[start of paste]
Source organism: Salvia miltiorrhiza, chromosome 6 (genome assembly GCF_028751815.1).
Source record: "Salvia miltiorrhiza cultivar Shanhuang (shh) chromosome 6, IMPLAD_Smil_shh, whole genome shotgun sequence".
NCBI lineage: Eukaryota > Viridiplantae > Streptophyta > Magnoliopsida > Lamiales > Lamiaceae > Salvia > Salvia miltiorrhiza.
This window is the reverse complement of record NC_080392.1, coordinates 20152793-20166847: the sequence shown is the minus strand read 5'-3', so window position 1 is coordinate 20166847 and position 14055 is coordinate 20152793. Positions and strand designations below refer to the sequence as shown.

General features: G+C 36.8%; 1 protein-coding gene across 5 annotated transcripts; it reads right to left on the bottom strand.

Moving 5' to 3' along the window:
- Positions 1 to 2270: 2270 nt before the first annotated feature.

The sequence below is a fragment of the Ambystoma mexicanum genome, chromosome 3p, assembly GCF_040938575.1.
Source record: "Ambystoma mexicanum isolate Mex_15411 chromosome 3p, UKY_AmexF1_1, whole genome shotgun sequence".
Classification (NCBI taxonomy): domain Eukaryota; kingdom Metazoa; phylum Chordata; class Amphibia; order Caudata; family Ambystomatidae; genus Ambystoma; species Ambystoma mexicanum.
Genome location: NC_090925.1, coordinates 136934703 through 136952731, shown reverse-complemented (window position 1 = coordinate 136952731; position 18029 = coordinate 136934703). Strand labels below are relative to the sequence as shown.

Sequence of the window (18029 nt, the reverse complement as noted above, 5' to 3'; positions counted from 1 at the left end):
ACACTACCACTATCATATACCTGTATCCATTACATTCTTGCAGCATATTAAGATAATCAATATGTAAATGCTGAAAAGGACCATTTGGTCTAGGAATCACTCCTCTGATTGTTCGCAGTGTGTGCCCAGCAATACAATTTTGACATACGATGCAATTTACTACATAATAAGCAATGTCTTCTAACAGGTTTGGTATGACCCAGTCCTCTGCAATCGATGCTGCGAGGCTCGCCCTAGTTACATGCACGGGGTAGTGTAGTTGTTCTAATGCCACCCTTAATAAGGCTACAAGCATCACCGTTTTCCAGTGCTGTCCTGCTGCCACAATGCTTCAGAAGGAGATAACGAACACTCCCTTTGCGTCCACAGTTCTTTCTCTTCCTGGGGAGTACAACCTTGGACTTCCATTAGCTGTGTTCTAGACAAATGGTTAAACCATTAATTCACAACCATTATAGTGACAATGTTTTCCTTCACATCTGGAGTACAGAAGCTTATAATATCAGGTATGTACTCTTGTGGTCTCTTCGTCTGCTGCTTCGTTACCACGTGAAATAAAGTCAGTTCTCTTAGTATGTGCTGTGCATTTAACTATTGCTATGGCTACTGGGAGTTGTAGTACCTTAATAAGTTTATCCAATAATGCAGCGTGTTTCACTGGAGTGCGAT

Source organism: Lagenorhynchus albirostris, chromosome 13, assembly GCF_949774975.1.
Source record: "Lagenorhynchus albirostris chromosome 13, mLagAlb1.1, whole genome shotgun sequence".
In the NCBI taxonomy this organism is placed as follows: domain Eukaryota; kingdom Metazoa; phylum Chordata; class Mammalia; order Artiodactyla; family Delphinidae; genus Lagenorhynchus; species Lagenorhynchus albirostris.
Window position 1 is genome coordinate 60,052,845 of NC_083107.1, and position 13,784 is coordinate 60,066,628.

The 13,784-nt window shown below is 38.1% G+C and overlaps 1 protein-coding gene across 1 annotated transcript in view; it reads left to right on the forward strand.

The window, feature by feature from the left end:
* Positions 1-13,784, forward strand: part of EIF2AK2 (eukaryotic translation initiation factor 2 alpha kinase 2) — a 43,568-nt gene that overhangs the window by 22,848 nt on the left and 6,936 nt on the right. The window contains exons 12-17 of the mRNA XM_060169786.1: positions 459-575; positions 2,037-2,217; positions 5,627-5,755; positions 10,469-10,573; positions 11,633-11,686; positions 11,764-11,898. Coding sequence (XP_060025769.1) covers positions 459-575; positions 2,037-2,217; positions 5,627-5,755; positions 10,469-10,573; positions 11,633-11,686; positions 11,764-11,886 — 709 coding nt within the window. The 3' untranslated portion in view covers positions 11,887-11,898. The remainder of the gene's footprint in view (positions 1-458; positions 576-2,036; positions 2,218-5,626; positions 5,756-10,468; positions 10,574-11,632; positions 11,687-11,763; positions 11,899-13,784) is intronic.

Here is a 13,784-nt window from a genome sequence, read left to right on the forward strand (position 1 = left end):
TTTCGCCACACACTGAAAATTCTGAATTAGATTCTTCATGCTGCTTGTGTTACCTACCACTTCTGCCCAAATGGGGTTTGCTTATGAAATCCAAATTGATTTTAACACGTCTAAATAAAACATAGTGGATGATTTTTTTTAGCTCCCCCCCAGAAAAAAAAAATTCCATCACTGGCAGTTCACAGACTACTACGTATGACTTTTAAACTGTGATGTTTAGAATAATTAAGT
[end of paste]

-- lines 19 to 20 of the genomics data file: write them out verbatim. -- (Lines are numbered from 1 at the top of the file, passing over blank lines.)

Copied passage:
The window, feature by feature from the left end:
* Positions 1-13,784, forward strand: part of EIF2AK2 (eukaryotic translation initiation factor 2 alpha kinase 2) — a 43,568-nt gene that overhangs the window by 22,848 nt on the left and 6,936 nt on the right. The window contains exons 12-17 of the mRNA XM_060169786.1: positions 459-575; positions 2,037-2,217; positions 5,627-5,755; positions 10,469-10,573; positions 11,633-11,686; positions 11,764-11,898. Coding sequence (XP_060025769.1) covers positions 459-575; positions 2,037-2,217; positions 5,627-5,755; positions 10,469-10,573; positions 11,633-11,686; positions 11,764-11,886 — 709 coding nt within the window. The 3' untranslated portion in view covers positions 11,887-11,898. The remainder of the gene's footprint in view (positions 1-458; positions 576-2,036; positions 2,218-5,626; positions 5,756-10,468; positions 10,574-11,632; positions 11,687-11,763; positions 11,899-13,784) is intronic.